Visiting Professor Daniel Rohlf from Lewis and Clark Law School generously donated his time to give a presentation to Richardson students and faculty on “Putting the ‘Wild’ Back in Wildlife.” Professor Rohlf had been teaching a short course on Wildlife law at Richardson this semester. We thought this colloquium would be a beneficial opportunity for those unable to attend his class to experience a bit of his vast knowledge on the topic.
Professor Rohlf gave half-hour presentation followed by a question and answer session with the audience. His captivating presentation highlighted recovery efforts of endangered species and scrutinized the concept of a “recovered species” versus a “conservation dependant species”. The presentation included a number of interesting case studies on once endangered species that have reached self-sustaining populations in the wild, yet still depend on conservation efforts for future survival. The main question being addressed was whether these species that still depend on human efforts should be considered recovered.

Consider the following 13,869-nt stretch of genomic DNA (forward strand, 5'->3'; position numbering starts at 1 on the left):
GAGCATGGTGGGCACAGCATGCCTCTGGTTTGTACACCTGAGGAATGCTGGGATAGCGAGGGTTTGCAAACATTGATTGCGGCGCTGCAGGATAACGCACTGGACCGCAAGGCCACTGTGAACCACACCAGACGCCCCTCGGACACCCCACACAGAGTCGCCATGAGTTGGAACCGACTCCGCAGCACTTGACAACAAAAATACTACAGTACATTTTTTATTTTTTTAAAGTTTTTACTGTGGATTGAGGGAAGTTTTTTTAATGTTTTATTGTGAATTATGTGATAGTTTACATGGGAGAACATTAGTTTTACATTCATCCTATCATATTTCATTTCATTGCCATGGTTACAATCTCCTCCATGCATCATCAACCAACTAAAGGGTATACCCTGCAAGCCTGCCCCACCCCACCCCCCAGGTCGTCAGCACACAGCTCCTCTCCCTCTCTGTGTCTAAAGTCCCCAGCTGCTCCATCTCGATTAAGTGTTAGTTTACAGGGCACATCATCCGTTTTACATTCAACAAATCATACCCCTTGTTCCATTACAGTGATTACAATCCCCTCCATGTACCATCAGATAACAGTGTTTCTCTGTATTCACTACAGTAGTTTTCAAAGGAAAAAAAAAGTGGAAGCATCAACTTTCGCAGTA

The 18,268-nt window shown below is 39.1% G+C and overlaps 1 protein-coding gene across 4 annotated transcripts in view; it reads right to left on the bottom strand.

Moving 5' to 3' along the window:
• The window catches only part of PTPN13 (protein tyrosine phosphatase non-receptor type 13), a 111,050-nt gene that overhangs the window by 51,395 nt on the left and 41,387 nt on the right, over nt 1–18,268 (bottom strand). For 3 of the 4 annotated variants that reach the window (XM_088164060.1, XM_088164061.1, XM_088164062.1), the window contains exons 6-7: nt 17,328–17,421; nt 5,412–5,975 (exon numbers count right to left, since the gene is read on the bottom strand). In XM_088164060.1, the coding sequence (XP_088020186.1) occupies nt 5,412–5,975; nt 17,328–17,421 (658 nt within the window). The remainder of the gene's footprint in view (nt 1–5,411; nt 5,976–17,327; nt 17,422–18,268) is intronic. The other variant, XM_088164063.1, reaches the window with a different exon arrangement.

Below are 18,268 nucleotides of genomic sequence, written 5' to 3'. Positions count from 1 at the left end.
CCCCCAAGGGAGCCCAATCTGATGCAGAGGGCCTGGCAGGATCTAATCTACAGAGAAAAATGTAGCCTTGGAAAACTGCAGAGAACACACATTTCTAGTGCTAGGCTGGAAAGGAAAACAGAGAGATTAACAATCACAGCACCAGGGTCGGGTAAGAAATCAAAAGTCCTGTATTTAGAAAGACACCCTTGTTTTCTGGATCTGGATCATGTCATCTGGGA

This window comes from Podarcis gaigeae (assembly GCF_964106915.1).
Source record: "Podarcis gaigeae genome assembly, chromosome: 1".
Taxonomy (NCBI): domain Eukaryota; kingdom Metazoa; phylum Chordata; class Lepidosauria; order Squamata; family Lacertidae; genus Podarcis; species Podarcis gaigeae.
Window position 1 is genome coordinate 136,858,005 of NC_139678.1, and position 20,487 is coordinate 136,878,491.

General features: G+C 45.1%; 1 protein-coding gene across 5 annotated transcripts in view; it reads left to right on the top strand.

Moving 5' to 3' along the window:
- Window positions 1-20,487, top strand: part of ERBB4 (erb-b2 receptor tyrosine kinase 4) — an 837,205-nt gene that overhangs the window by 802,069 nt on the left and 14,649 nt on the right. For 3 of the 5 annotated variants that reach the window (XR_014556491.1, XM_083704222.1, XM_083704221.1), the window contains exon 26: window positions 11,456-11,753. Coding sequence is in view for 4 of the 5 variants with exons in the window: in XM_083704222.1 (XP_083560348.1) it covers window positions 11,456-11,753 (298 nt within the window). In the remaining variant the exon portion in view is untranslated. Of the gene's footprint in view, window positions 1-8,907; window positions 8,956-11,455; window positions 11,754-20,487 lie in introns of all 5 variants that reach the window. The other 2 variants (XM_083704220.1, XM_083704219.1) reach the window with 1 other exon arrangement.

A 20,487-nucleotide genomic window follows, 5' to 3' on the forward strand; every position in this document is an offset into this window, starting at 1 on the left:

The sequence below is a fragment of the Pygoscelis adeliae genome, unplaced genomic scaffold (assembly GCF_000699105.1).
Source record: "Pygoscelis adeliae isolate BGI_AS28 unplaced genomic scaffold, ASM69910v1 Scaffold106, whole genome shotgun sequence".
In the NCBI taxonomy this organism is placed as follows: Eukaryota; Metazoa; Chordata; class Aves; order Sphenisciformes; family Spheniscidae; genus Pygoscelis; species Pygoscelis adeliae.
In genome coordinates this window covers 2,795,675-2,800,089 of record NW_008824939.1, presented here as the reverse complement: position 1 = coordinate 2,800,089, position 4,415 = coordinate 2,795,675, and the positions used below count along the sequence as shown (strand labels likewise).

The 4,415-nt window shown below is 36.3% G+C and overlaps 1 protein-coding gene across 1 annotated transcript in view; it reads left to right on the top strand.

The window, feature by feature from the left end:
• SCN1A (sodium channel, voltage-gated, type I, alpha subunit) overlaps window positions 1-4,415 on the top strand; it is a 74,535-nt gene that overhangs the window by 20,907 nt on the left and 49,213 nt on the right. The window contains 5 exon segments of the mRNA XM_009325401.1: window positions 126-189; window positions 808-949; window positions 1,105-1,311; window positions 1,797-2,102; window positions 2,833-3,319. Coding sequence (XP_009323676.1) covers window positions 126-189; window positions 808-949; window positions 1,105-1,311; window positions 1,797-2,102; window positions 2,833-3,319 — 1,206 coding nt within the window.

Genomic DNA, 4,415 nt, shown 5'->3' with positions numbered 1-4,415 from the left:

One example Professor Rohlf shared involved wolf conservation efforts clashing with ranching interests. Although the wolf population has significantly recovered, a lack of protection for wolves between forest reserves has forced conservationists to manually transport wolves by truck between these sites to maintain genetic diversity. The second example Professor Rohlf shared pertained to salmon migrations being desolated by hydro-electric dams. In this case conservationists have to capture new-born salmon up river, load them into transport tanks, and either raise them in captivity or release them down river, past the dams.
Professor Rohlf makes the case that these species cannot be declared recovered under the Endangered Species Act because they cannot survive on their own without human intervention, taking the “wild” out of “wildlife”. However, Professor Rohlf was sure to note the balancing of interests that go into these decisions, including community reliance on electricity generated from dams or food coming from ranches.
In closing, Professor Rohlf was sure to answer the range of questions stemming from the audience and enjoy a plate of food from Da Spot. It was a great pleasure to have him as a guest for an ELP colloquium and we hope Richardson will have him back soon. Aloha.